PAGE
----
All atoms and molecules can have electrons excited to different quantisation levels but the resulting radiation due to its decay may not be visible to the human eye. This property is termed as, "atomic spectral absorption and emission," and the scholarly field is called Spectrum analysis or Spectroscopy. Luminous materials are special in that they readily re-radiate light we can see.

There are many ways that a luminous material may get their initial quantised excitation and the terms such as, (cando/bio/ chemi/electro/photo/cathodo/mech) luminescence, really describe the mechanism of that initial excitation. There are two main branches of luminescence: fluorescence and phosphorescence. and these describe the rate of quantisation decomposition or the time they remain visible after the initial excitation event.
Candoluminescence has, in the past, been a disputed term. It is defined by the ability to generate light by excitation of a material through heating. Candoluminescence is essentially a subset of incandescence. Materials that candoluminesc also appear to defy the normal rules regarding black-body radiation and appear to radiate energy much higher up the electromagnetic spectrum than would be normally associated for a particular type of energy input. Similar to incandescents, it produces a Poisson type distribution of light output but appears to be shifted higher as though it was much hotter than the energy source would be capable of producing.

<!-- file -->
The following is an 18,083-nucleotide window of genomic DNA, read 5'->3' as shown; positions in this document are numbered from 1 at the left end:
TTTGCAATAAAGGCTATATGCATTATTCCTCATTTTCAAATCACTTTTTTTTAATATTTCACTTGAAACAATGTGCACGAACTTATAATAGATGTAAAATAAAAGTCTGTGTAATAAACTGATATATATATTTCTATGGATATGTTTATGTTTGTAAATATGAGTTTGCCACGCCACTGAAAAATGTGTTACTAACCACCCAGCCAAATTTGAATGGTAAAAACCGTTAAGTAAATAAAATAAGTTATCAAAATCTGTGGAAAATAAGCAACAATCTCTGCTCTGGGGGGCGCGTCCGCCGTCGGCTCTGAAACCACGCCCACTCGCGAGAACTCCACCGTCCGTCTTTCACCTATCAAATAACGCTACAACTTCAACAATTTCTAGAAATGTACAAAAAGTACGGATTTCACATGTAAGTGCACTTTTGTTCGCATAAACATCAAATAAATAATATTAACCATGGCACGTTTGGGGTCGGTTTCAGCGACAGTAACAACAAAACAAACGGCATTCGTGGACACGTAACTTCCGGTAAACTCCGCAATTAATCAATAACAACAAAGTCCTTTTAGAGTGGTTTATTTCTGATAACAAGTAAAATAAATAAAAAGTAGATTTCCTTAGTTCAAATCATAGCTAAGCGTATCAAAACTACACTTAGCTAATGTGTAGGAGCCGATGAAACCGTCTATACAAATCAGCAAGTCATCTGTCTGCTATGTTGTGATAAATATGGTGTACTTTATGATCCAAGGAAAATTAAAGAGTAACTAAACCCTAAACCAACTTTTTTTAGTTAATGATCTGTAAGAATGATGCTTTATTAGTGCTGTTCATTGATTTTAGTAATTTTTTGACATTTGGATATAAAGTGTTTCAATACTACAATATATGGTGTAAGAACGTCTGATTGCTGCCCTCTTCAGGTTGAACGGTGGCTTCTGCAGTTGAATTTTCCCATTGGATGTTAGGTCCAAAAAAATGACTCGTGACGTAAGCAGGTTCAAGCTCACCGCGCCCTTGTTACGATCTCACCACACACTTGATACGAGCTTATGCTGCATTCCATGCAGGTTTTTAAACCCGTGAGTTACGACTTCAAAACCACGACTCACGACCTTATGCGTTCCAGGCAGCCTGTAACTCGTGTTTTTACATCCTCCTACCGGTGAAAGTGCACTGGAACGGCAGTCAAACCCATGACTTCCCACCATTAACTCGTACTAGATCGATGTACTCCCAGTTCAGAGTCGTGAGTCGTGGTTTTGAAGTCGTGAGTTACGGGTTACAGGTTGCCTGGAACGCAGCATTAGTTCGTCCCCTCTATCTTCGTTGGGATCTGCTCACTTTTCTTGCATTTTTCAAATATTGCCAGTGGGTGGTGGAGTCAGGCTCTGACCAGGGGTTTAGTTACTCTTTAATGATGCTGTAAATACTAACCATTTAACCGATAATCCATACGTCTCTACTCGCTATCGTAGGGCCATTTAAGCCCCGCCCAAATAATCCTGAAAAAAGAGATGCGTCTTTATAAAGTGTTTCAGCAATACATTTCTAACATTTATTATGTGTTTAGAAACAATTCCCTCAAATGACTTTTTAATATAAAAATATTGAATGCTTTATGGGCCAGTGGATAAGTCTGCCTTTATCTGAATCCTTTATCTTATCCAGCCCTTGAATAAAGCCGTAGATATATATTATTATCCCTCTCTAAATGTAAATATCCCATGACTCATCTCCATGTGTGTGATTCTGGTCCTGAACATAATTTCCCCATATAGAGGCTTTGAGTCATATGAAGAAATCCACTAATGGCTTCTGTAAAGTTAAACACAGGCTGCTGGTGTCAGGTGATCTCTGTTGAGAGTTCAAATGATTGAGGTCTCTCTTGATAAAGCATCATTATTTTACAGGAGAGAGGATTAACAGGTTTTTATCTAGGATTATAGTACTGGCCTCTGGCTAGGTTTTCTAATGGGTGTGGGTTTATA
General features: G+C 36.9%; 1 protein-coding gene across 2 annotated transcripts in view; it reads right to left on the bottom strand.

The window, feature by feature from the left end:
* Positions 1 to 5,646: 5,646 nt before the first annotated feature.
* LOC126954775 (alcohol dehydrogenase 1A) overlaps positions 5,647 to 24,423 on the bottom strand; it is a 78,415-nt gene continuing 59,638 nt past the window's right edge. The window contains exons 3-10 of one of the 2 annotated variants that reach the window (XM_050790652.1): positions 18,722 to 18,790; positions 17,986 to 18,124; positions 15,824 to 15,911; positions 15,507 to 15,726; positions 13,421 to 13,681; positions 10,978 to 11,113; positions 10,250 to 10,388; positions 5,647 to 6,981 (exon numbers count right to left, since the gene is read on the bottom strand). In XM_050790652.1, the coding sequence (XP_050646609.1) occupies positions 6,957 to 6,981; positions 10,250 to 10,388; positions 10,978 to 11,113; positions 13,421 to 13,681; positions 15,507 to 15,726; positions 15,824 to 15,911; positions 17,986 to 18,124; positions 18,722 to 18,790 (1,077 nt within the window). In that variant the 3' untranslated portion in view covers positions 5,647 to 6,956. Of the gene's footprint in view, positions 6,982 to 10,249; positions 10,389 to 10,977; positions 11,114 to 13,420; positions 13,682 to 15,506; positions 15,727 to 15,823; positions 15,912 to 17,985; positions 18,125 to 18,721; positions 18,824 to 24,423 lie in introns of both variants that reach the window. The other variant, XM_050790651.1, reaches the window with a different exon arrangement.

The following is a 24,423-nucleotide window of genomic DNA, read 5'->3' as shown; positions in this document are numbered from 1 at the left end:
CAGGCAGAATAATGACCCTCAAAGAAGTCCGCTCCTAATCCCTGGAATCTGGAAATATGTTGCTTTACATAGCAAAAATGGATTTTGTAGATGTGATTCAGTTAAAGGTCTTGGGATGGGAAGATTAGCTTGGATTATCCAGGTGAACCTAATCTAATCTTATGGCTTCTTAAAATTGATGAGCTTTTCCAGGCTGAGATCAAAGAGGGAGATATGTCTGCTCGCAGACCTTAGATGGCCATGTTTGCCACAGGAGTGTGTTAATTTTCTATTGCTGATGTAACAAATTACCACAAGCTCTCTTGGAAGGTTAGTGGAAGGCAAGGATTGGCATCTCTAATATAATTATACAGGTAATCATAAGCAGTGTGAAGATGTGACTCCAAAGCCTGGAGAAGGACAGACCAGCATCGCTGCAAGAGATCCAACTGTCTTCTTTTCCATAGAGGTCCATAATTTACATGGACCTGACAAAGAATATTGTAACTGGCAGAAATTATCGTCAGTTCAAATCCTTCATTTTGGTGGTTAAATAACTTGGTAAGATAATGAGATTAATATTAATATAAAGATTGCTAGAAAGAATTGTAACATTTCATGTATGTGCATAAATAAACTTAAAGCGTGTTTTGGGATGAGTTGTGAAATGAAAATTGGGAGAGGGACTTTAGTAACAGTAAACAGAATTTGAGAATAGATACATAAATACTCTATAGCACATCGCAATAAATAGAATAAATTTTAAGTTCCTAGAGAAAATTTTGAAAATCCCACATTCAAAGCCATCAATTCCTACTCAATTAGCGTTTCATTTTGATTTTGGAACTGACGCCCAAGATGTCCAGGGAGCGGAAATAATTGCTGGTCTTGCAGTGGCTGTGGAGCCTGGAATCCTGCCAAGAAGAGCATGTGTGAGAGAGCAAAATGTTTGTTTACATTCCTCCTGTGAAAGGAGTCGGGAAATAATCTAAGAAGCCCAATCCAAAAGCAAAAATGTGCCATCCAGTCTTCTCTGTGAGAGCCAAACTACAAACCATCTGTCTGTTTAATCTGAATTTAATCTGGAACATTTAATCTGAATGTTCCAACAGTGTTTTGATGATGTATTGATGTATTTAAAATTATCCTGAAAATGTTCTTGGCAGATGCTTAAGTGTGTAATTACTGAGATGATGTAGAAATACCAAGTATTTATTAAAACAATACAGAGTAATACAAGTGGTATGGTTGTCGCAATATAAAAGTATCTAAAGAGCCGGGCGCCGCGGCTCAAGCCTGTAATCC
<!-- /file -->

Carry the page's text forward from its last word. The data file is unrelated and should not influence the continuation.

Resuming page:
Examples of candoluminescence are: a limelight, or through the mantel of a Tilley lamp, also known as a pressure lantern. In the case of the Tilley lamp the heat energy is very effectively utilised to produce light from a thin and fragile structure called a mantel. The materials that comprise the mantel are excited by the combustion of fuel and so will candoluminesce producing a much brighter light than can be solely attributed to temperature alone. Known materials which candoluminesce are: Calcium oxide (CaO), Thorium oxide (ThO2), Zirconium oxide (ZrO2) and Magnesium oxide (MgO). The candoluminescent properties of the previously mentioned oxides can be further enhanced by mixing with a tiny quantity of more exotic rare earth compounds that act as a sort of catalyst.

  • These materials with catalytic properties most commonly used are: Yttrium oxide (Y2O3) and Cerium Oxide (CeO2) but other rare earth oxides carry this property such as: Terbium, Erbium or its elements, Lanthanum, Neodymium, Samarium, and Praseodymium. It has been speculated that they work by a temporary interaction with oxygen, enhancing the combustion process, thus releasing the energy more effectively to the candoluminescing material, increasing its brightness.

  • The same catalytic property was also observed with metalic compounds of platinum and iridium which enhanced the brightness of candoluminescent materials.

Phosphorescence is defined as the production of light over a longer period after external excitation, by either incidental radiation or a chemical reaction. Essentially a persistence in light output that is greater than 10ms. The most common place that you would see phosphors, that phosphoresce, would be in a Cathode Ray Tube (CRT) such in old oscilloscopes. An oscilloscope requires the persistence in the trace display to visibly denote the electron ray path. The radiation which excites the phosphor is effectively beta radiation (see cathodoluminescence). Beta radiation is energised electrons generated from an electron source (usually hot bulb) and accelerated within an electric field. There are further subsets of phosphorescence such as cathodoluminescence.